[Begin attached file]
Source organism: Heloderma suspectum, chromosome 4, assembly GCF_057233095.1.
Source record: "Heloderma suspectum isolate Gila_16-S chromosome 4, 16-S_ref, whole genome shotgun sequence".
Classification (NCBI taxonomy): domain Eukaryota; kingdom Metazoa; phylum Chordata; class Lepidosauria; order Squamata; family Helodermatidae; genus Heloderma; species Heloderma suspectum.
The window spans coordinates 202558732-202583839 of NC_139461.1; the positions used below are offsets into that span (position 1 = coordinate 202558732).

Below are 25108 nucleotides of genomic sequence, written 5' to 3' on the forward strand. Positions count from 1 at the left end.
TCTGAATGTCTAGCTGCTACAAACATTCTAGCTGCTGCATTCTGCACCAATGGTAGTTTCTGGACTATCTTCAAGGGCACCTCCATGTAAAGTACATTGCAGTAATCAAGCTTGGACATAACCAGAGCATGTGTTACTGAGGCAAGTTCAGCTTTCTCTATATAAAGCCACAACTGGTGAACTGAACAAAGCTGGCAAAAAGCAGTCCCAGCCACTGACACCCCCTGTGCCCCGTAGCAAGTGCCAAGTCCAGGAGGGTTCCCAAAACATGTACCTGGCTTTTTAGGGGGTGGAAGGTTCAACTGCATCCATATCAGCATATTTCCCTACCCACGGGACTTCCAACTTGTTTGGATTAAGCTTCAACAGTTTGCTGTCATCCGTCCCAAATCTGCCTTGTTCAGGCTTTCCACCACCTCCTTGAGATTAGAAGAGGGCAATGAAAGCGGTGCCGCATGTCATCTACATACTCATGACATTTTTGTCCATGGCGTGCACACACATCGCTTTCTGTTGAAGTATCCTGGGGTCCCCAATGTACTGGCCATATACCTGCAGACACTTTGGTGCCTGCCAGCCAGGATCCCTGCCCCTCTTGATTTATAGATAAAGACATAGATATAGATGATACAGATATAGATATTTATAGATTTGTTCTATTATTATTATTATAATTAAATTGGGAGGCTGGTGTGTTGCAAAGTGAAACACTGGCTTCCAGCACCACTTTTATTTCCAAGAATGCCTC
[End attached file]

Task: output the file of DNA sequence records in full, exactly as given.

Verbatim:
Source organism: Heloderma suspectum, chromosome 4, assembly GCF_057233095.1.
Source record: "Heloderma suspectum isolate Gila_16-S chromosome 4, 16-S_ref, whole genome shotgun sequence".
Classification (NCBI taxonomy): domain Eukaryota; kingdom Metazoa; phylum Chordata; class Lepidosauria; order Squamata; family Helodermatidae; genus Heloderma; species Heloderma suspectum.
The window spans coordinates 202558732-202583839 of NC_139461.1; the positions used below are offsets into that span (position 1 = coordinate 202558732).

Below are 25108 nucleotides of genomic sequence, written 5' to 3' on the forward strand. Positions count from 1 at the left end.
TCTGAATGTCTAGCTGCTACAAACATTCTAGCTGCTGCATTCTGCACCAATGGTAGTTTCTGGACTATCTTCAAGGGCACCTCCATGTAAAGTACATTGCAGTAATCAAGCTTGGACATAACCAGAGCATGTGTTACTGAGGCAAGTTCAGCTTTCTCTATATAAAGCCACAACTGGTGAACTGAACAAAGCTGGCAAAAAGCAGTCCCAGCCACTGACACCCCCTGTGCCCCGTAGCAAGTGCCAAGTCCAGGAGGGTTCCCAAAACATGTACCTGGCTTTTTAGGGGGTGGAAGGTTCAACTGCATCCATATCAGCATATTTCCCTACCCACGGGACTTCCAACTTGTTTGGATTAAGCTTCAACAGTTTGCTGTCATCCGTCCCAAATCTGCCTTGTTCAGGCTTTCCACCACCTCCTTGAGATTAGAAGAGGGCAATGAAAGCGGTGCCGCATGTCATCTACATACTCATGACATTTTTGTCCATGGCGTGCACACACATCGCTTTCTGTTGAAGTATCCTGGGGTCCCCAATGTACTGGCCATATACCTGCAGACACTTTGGTGCCTGCCAGCCAGGATCCCTGCCCCTCTTGATTTATAGATAAAGACATAGATATAGATGATACAGATATAGATATTTATAGATTTGTTCTATTATTATTATTATAATTAAATTGGGAGGCTGGTGTGTTGCAAAGTGAAACACTGGCTTCCAGCACCACTTTTATTTCCAAGAATGCCTC